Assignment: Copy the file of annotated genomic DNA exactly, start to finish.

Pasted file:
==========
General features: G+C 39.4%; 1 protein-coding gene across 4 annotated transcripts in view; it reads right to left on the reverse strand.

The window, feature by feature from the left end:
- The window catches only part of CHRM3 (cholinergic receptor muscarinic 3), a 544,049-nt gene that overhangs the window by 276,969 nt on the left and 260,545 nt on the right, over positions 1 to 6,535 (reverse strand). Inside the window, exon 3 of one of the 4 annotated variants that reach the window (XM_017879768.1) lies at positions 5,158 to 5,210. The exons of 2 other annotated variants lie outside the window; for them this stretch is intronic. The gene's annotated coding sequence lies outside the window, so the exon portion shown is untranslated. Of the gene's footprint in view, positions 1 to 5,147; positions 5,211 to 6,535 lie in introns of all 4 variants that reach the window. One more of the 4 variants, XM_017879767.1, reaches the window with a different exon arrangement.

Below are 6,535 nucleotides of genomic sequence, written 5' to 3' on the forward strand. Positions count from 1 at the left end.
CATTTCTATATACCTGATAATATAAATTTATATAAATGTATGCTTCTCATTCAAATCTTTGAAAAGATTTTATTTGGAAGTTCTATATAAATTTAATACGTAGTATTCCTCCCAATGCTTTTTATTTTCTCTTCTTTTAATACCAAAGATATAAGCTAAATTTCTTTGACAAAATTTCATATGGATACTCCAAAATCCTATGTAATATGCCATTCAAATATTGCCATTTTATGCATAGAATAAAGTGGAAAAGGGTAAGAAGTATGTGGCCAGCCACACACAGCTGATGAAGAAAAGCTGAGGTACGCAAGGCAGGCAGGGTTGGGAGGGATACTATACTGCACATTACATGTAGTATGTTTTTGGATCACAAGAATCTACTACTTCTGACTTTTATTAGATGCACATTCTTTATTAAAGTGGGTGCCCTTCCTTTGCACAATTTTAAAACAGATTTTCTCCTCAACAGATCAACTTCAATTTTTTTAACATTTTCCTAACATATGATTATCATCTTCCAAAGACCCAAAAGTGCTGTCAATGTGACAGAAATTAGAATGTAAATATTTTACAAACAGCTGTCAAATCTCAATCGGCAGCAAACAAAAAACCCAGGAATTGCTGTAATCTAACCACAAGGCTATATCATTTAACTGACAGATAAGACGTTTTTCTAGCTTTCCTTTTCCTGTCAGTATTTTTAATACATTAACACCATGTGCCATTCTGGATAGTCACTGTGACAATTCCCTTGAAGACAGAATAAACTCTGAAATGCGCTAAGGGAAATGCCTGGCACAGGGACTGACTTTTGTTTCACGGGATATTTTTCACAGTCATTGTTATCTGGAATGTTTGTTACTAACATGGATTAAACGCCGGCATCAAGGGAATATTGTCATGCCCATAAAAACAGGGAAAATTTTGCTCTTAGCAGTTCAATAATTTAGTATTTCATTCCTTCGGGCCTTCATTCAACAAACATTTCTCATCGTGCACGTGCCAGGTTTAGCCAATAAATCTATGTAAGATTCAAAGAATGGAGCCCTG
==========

General features: G+C 39.4%; 1 protein-coding gene across 4 annotated transcripts in view; it reads right to left on the reverse strand.

The window, feature by feature from the left end:
- The window catches only part of CHRM3 (cholinergic receptor muscarinic 3), a 544,049-nt gene that overhangs the window by 276,969 nt on the left and 260,545 nt on the right, over positions 1 to 6,535 (reverse strand). Inside the window, exon 3 of one of the 4 annotated variants that reach the window (XM_017879768.1) lies at positions 5,158 to 5,210. The exons of 2 other annotated variants lie outside the window; for them this stretch is intronic. The gene's annotated coding sequence lies outside the window, so the exon portion shown is untranslated. Of the gene's footprint in view, positions 1 to 5,147; positions 5,211 to 6,535 lie in introns of all 4 variants that reach the window. One more of the 4 variants, XM_017879767.1, reaches the window with a different exon arrangement.

Below are 6,535 nucleotides of genomic sequence, written 5' to 3' on the forward strand. Positions count from 1 at the left end.
CATTTCTATATACCTGATAATATAAATTTATATAAATGTATGCTTCTCATTCAAATCTTTGAAAAGATTTTATTTGGAAGTTCTATATAAATTTAATACGTAGTATTCCTCCCAATGCTTTTTATTTTCTCTTCTTTTAATACCAAAGATATAAGCTAAATTTCTTTGACAAAATTTCATATGGATACTCCAAAATCCTATGTAATATGCCATTCAAATATTGCCATTTTATGCATAGAATAAAGTGGAAAAGGGTAAGAAGTATGTGGCCAGCCACACACAGCTGATGAAGAAAAGCTGAGGTACGCAAGGCAGGCAGGGTTGGGAGGGATACTATACTGCACATTACATGTAGTATGTTTTTGGATCACAAGAATCTACTACTTCTGACTTTTATTAGATGCACATTCTTTATTAAAGTGGGTGCCCTTCCTTTGCACAATTTTAAAACAGATTTTCTCCTCAACAGATCAACTTCAATTTTTTTAACATTTTCCTAACATATGATTATCATCTTCCAAAGACCCAAAAGTGCTGTCAATGTGACAGAAATTAGAATGTAAATATTTTACAAACAGCTGTCAAATCTCAATCGGCAGCAAACAAAAAACCCAGGAATTGCTGTAATCTAACCACAAGGCTATATCATTTAACTGACAGATAAGACGTTTTTCTAGCTTTCCTTTTCCTGTCAGTATTTTTAATACATTAACACCATGTGCCATTCTGGATAGTCACTGTGACAATTCCCTTGAAGACAGAATAAACTCTGAAATGCGCTAAGGGAAATGCCTGGCACAGGGACTGACTTTTGTTTCACGGGATATTTTTCACAGTCATTGTTATCTGGAATGTTTGTTACTAACATGGATTAAACGCCGGCATCAAGGGAATATTGTCATGCCCATAAAAACAGGGAAAATTTTGCTCTTAGCAGTTCAATAATTTAGTATTTCATTCCTTCGGGCCTTCATTCAACAAACATTTCTCATCGTGCACGTGCCAGGTTTAGCCAATAAATCTATGTAAGATTCAAAGAATGGAGCCCTG